This last week I was on assignment in the Baltimore area and from what I anticipated about this trip, it was going to be long and late hours entirely inside with a large group of people, which indeed it turned out to be. Thus I was no really anticipating any opportunities to work on my own projects, which in retrospect probably allowed me to relax and be open to what appeared before me.
The location was an industrial area in the northern suburbs of Baltimore with a mix of older industrial and a spattering of older residential, an area that could have be interesting to walk about if given the time. Regretfully, only a tiny bit of dawn light and not much time to use it. I was already on a sleep deficit attempting to adjust with the three hour difference from SoCal, so even with a couple of cups of coffee I was still a bit of a zombie that early in the morning.
On Wednesday, there was an interesting environmental change for this SoCal guy, it began to snow at noon and that evening everything had a light blanket of new, clear snow. Graphic and beautiful! After dinner I noted that the back of the parking lot had a line of brush and trees illuminated by towering parking lot lights. So being intrigued by what lay in front of me I investigated with the camera phone sans tripod. The resulting low resolution images were a fun exercise and made the time fly delightfully by. The image above and on the very bottom are monochromatic and not processed as black and white, while the first image below was converted to black and white as there were some color cast from the parking lights that I found disturbing.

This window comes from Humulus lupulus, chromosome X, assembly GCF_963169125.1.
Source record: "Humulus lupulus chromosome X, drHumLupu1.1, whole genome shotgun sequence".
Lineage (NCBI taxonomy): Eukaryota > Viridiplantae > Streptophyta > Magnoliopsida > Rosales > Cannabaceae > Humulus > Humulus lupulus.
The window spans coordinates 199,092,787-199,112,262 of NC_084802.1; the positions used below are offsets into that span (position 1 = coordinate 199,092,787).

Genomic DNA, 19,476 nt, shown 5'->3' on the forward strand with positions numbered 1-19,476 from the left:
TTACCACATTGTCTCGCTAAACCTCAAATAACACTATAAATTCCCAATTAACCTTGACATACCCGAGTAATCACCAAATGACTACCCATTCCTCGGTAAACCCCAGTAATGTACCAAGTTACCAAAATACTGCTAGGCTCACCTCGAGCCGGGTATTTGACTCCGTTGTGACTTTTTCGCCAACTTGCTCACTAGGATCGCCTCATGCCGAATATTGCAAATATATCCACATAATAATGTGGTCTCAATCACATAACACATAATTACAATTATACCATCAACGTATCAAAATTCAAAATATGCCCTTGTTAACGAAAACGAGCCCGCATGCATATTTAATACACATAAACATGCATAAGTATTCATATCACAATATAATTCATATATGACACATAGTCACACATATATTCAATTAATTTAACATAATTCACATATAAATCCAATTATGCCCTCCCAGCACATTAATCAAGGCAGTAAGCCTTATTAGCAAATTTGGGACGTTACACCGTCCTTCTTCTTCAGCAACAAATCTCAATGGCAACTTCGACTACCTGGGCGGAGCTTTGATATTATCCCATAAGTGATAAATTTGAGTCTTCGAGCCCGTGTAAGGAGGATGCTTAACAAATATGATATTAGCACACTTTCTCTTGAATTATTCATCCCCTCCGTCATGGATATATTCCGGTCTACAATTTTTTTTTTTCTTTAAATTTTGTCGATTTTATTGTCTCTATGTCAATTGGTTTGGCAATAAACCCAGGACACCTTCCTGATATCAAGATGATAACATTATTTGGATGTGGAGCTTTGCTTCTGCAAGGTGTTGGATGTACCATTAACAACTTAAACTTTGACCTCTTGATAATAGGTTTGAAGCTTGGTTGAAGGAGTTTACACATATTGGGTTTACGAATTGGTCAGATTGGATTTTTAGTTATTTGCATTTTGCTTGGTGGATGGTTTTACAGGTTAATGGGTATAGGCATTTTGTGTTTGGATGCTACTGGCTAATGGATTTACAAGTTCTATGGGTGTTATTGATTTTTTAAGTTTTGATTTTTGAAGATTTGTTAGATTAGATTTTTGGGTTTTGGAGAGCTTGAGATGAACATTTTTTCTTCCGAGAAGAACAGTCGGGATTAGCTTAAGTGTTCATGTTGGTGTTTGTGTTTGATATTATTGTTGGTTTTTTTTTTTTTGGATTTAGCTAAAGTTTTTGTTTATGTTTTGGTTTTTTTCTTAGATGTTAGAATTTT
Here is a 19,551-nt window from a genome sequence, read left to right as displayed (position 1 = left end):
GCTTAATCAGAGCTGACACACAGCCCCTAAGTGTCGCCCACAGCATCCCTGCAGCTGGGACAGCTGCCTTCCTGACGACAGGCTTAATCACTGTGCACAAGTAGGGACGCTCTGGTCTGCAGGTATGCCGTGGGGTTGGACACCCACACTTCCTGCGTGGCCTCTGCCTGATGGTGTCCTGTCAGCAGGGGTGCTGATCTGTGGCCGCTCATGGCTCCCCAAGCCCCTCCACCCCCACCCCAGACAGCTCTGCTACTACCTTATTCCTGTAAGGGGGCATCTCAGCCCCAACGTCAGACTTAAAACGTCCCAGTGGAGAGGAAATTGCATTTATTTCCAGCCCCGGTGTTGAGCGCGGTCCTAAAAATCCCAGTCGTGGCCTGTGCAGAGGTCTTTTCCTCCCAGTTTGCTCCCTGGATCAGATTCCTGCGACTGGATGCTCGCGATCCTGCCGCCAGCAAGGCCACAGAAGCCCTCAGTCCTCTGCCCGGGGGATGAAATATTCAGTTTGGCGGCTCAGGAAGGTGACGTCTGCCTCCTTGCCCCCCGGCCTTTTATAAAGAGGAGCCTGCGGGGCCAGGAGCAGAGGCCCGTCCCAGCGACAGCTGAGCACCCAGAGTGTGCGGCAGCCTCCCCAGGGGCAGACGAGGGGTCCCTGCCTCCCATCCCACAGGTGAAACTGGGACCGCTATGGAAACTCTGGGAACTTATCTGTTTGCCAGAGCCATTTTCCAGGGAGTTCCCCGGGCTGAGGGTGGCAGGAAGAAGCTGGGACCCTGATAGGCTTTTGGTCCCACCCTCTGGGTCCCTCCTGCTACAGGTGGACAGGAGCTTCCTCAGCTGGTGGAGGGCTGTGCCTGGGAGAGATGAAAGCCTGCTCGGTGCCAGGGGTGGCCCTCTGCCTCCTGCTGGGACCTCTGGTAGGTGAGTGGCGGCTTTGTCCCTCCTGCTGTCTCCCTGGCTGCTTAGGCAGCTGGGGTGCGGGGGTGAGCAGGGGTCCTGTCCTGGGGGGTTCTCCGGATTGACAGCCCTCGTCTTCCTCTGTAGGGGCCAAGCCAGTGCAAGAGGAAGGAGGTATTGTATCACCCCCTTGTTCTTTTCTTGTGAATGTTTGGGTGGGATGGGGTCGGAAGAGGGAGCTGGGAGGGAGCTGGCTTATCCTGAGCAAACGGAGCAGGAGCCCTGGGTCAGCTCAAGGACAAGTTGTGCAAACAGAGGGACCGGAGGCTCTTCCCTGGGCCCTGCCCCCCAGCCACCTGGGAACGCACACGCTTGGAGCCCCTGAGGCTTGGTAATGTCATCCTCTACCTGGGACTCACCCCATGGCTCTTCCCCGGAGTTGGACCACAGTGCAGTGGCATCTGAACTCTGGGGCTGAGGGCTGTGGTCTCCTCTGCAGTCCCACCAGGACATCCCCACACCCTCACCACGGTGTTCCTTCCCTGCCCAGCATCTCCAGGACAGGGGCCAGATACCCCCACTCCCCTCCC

With close scrutiny of the image at the bottom it is evident that this is not as sharp as the other two images, but these are the best of this bunch. I made a number of extra exposures and I was a tad bit cold, thus anticipated that I was not the most steady guy taking these longer exposure pictures.
Next time the tripod goes in the car!